Asia: Korean Theaters, Concert Halls Begin Reopening
Korean Theaters, Concert Halls Begin Reopening
Theaters and concert halls in South Korea have slowly started reopening in May after a two-month hiatus due to the coronavirus outbreak.
South Korea was one of the first countries to shut down many activities when the epidemic hit the country hard in February. Now, the number of new cases has slowed to almost zero per day.
According to the Korea Times, the National Theater of Korea, which operates three performance groups, is offering events starting in May. From May 14 to 24 the National Changgeuk Company will present the play “Chunhyang,” and the National Orchestra of Korea will resume its monthly Midday Concerts on May 20.
A long-running production of “The Phantom of the Opera” musical, which was suspended in April after several cast members tested positive for the virus, has already resumed its run, which ends in late June.
Extra safety measures have been instituted for the remaining dates, as the government has asked venues to follow a policy of 2-meter social distancing and requiring audience members to wear masks at all times. The state-owned Seoul Arts Center in southern Seoul will also reopen with legitimate stage plays. Other theaters that have announced renewed operations are the Goyang Cultural Foundation and the LG Arts Center, which is presenting the musical, “Everybody’s Talking About Jamie” from July 7 to Sept. 11.
Nevertheless, the closure has irreparably hurt the theater industry. The Korea Performing Arts Box Office information system reports that revenues in April for musicals, plays and concerts amounted to only $3.84 million, the lowest number ever recorded for the month. Several smaller theaters have already closed down permanently.
In addition, there are those who are warning that it is still too soon to open up for business, since there may be “asymptomatic infected people in the community,” says the Korea Times. Consequently, some theaters, such as the Sejong Center for the Performing Arts, do not plan to reopen until the end of May at the earliest.
Also, the Lotte Concert Hall in Seoul plans to hold its first-ever Salzburg Festival in August. Called an answer to BBC Proms in the UK, the festival will celebrate Beethoven’s 250th birthday with eight symphonies, five chamber pieces and one recital during 13 performances over nine days. Among the performers will be the Busan Philharmonic Orchestra, violinist and conductor Christoph Poppen and various South Korean classical musicians.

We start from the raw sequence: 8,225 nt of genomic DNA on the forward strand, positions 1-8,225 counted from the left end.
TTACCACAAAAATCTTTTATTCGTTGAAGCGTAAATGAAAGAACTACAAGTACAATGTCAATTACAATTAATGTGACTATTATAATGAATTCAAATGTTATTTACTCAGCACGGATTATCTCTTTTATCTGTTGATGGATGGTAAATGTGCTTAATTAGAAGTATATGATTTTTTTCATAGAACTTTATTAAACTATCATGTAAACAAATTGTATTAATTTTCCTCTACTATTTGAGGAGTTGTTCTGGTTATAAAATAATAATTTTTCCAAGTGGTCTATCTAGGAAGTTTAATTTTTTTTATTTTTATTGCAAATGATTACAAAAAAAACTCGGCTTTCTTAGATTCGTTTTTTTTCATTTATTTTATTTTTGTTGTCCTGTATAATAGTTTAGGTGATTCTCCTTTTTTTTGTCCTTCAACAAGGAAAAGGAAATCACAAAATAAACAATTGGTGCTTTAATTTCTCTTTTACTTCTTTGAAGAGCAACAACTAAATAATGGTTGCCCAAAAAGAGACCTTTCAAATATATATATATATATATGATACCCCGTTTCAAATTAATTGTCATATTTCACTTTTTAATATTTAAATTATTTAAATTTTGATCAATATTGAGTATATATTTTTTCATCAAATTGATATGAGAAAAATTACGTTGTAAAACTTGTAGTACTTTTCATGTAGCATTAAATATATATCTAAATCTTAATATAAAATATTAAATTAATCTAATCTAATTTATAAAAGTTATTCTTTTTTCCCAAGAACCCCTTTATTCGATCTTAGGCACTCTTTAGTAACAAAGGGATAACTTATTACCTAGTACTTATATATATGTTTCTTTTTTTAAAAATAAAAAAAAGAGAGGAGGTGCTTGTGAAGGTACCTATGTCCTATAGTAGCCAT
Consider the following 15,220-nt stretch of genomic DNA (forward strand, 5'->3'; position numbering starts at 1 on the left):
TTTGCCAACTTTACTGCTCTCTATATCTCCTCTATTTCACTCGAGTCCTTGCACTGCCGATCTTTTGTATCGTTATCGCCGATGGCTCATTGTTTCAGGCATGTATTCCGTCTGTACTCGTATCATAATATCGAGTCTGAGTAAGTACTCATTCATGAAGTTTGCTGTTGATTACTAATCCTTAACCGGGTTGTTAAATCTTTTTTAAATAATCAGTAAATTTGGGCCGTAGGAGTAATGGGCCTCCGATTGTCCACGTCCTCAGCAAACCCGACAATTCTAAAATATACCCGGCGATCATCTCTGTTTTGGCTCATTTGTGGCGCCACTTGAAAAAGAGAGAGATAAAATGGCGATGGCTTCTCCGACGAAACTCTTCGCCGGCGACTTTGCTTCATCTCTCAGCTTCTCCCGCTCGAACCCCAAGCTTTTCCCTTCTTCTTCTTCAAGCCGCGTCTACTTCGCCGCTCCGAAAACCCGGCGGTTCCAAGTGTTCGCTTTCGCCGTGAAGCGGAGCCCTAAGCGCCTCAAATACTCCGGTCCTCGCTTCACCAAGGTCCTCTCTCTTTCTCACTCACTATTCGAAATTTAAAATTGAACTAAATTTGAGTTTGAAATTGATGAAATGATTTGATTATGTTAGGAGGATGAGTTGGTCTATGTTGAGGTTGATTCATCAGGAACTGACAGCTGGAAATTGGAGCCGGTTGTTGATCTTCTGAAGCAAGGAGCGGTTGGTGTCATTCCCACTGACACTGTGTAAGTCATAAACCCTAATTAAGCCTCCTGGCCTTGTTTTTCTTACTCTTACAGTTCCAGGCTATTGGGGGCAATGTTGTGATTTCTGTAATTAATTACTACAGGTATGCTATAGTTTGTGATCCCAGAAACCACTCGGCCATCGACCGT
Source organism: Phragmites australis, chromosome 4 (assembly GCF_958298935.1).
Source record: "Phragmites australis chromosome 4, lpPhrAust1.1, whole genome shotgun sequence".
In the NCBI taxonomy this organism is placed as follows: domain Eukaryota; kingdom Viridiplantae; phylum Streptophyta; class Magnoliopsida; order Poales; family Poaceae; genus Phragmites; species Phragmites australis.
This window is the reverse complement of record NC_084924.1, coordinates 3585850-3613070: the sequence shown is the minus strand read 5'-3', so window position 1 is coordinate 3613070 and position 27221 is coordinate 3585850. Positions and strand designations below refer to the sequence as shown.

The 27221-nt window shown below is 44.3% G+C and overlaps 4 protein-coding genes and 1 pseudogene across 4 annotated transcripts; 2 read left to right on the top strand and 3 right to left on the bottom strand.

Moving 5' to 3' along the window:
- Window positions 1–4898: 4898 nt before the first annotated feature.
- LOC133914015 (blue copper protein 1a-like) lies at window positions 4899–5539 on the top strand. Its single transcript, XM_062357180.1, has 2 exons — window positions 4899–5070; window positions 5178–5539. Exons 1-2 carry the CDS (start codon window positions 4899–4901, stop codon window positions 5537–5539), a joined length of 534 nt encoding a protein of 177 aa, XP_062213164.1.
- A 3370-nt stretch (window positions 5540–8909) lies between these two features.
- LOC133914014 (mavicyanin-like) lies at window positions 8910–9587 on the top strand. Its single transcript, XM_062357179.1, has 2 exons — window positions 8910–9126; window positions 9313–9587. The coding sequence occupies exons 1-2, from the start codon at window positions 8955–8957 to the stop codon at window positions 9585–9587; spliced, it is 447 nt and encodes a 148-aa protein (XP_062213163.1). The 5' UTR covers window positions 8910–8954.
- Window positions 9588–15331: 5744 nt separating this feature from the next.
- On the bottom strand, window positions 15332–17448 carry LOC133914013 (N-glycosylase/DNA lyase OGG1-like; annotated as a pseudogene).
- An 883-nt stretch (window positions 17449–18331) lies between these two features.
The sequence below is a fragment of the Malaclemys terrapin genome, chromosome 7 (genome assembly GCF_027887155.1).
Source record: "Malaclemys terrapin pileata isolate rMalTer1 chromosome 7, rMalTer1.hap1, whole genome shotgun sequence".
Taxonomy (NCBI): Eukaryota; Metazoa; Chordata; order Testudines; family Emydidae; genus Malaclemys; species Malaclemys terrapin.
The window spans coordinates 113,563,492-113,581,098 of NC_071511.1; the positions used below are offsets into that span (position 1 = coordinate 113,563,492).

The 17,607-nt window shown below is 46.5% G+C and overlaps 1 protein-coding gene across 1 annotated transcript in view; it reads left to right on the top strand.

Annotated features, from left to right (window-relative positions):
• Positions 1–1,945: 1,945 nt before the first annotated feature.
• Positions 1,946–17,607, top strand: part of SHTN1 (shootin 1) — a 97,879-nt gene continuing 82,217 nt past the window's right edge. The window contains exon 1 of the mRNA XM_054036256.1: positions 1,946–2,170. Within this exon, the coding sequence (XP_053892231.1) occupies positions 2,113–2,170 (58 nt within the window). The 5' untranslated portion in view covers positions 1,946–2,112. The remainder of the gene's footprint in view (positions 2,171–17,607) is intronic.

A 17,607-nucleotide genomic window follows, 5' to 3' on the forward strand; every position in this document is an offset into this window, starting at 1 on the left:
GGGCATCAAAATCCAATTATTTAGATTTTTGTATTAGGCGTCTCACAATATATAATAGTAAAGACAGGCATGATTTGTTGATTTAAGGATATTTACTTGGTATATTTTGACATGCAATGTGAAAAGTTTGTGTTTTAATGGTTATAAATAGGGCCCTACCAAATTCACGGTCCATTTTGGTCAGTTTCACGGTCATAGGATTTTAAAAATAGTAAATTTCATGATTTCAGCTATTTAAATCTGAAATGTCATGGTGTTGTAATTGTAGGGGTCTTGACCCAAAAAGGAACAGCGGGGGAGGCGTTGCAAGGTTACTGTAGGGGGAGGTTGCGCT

China’s Shanghai Grand Theater Pivots To Digital Content
China has also been slowly reopening its entertainment sector, but the Shanghai Grand Theater remains closed. In fact, according to Broadway World it recently marked its 100th day of closure, though that doesn’t mean the company was inactive.
On April 30, the theater presented a one-hour online production featuring opera, ballet, modern dance, drama and Chinese music. All of the performances were prerecorded separately at the theater. Among the performance groups who participated were the Jin Xing Dance Theater, the Shanghai Ballet, stage musical singer Liu Lingfei, the Shanghai Chinese Orchestra, and tenor Han Peng, whoc sang a Puccini aria.
In addition, more than 130 acts are performing in a series of three online events starting May 4 for China’s biggest ever internet benefit concert called “Believe in the Future.” Featured artists included Faye Wong, Karen Mok, classical pianist Lang Lang, Kris Wu and Cai Xukun performing from home or from “personal studios.”
According to the South China Morning Post, which called the concerts a kind of answer to Lady Gaga’s “One World: Together At Home” concert, which only featured one artist from mainland China and was not shown in China. Curated by Gao Xiaosong, chairman of the Alibaba Entertainment Strategic Committee and co-founder of Alibaba Music Group, the concert was held to support the global fight against the COVID-19 pandemic.